letting go and quitting

Is Seeing Things Through Always the Right Thing to Do?

If you had parents who tried to instill you with positive values, you probably heard things like "You've got to honor your commitments" and "If at first you don't succeed, try, try again." It's no surprise that people with this type of mindset are far more likely to succeed than those who give up.

It's the old story of the grasshopper and the ant. But nothing is true 100% of the time. Sometimes it is better to walk away. So, how you do know when to say when?

The Fascinating Difference Between Letting Go and Quitting

Quitting is walking away from something that still has potential in it or is unfinished. Quitting can feel like losing and lead to regret.
Letting go is a strategic choice. It comes from weighing options and deciding that moving forward will cost too much to gain too little. This realization may not make you happy, but it doesn't tend to leave you with regret.
Sticking to something at any cost to avoid quitting can lead to victory, but the victory may come at the cost of your health, work/life balance, relationship satisfaction, family time, self-esteem, and other things that are priceless.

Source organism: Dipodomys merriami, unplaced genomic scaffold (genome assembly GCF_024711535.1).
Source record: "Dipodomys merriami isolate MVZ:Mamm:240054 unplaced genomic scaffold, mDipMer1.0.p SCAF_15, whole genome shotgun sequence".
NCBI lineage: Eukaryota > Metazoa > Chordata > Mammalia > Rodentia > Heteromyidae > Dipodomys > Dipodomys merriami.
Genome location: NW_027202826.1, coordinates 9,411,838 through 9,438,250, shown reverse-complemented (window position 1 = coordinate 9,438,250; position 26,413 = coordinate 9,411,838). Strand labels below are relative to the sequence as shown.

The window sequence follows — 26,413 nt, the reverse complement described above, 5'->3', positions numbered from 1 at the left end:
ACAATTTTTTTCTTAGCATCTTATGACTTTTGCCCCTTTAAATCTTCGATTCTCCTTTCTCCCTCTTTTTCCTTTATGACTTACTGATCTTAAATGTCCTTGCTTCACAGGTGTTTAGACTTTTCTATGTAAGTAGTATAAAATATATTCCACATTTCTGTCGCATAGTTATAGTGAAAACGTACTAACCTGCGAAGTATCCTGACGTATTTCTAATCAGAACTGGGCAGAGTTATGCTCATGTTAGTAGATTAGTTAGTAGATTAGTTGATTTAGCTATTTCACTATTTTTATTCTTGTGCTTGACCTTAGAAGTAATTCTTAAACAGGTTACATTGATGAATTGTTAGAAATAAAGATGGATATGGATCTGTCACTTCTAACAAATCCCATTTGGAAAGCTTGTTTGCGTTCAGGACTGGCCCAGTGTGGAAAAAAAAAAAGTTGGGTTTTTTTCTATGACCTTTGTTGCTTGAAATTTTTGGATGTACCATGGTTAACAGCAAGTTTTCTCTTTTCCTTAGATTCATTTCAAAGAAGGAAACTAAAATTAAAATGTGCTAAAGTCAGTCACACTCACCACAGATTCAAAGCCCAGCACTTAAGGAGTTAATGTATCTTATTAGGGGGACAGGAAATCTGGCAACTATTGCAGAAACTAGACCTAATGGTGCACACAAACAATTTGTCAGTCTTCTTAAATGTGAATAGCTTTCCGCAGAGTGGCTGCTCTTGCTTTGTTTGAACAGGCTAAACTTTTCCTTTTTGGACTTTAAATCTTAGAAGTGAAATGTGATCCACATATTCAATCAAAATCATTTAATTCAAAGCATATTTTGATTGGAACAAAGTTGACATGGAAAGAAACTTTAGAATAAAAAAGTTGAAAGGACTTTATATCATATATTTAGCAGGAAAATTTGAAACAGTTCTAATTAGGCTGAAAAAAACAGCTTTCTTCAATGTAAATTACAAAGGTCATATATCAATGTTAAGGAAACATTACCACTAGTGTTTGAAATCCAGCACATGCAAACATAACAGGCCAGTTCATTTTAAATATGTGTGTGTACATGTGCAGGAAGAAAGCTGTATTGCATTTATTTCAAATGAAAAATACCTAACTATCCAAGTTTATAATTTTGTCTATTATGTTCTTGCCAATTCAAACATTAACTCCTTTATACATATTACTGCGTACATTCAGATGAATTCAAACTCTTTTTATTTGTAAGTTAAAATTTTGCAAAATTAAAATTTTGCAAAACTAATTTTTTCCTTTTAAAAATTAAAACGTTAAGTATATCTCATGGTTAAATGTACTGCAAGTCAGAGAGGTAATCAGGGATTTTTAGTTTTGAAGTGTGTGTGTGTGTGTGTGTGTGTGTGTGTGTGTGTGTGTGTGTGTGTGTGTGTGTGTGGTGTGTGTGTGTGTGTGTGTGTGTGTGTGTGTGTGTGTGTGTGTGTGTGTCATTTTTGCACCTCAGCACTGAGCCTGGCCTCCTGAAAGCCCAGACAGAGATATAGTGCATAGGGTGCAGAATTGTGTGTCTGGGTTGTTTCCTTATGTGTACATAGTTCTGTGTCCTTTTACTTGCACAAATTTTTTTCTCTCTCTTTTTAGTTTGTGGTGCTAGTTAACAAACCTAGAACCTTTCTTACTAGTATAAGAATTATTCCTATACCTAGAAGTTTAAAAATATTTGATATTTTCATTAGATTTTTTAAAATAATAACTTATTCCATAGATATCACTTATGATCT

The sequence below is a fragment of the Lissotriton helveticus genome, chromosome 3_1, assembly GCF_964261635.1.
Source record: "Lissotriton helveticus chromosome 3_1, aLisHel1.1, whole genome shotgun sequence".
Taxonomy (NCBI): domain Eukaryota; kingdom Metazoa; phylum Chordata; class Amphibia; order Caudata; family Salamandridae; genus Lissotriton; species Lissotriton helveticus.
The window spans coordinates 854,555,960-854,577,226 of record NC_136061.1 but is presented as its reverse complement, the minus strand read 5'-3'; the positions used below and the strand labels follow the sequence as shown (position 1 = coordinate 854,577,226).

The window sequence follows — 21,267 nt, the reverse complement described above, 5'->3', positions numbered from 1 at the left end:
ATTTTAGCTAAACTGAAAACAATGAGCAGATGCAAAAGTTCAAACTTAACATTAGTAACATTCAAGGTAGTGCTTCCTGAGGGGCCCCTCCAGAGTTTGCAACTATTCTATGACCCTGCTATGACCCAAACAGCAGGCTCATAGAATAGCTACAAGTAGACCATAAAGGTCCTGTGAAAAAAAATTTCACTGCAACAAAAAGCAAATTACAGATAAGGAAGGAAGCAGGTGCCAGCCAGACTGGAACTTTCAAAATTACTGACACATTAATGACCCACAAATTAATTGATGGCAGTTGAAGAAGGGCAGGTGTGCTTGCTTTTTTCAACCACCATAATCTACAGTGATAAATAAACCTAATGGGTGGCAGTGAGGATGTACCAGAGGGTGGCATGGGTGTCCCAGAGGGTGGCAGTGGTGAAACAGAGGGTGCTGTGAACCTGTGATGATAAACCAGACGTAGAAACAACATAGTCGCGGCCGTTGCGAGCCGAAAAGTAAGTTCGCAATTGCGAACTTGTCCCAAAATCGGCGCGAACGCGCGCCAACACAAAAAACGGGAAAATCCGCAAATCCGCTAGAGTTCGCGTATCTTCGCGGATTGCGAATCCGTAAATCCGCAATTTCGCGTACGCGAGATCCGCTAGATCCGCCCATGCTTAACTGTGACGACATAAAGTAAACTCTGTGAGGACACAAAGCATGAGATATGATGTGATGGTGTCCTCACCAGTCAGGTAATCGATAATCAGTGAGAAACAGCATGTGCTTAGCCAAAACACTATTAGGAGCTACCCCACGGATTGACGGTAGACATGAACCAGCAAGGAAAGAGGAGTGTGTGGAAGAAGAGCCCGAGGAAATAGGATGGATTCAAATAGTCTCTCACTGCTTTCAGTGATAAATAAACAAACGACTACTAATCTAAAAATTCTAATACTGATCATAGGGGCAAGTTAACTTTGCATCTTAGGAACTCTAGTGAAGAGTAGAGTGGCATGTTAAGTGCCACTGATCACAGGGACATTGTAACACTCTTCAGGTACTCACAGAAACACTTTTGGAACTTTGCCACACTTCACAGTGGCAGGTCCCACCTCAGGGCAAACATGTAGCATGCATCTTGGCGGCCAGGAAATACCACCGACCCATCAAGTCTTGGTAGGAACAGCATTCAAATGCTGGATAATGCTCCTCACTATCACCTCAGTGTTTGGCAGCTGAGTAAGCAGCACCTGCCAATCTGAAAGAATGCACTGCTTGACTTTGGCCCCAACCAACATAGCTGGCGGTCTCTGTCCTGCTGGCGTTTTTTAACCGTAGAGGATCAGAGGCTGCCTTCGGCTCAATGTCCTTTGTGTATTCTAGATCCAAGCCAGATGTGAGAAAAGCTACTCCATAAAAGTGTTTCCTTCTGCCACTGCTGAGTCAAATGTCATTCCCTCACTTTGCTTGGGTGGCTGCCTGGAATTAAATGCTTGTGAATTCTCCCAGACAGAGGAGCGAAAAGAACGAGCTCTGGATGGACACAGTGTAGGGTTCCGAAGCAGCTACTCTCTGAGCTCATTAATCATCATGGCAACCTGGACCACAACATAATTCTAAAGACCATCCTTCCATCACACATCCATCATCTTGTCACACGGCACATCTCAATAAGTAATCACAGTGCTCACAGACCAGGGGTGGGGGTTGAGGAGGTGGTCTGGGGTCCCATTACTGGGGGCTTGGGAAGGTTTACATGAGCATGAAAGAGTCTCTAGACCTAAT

Letting go of something because it comes at too high a cost to things that are priceless can increase your self-esteem and life satisfaction.
Never giving up can be a way to try to deny that everything changes and everything ends.
Letting go can be a way of honoring life's endings.
Quitting keeps you from succeeding.
Letting go opens up opportunities for you to succeed in a new way.
quitting

A long time ago, I gave up on rules. I learned that there are exceptions to everything. To figure out what to do, I began to use effectiveness as my ruler. "Effective" means what works for this situation. Using this as a guide removes any judgment from walking away from situations and may make it easier to move on.


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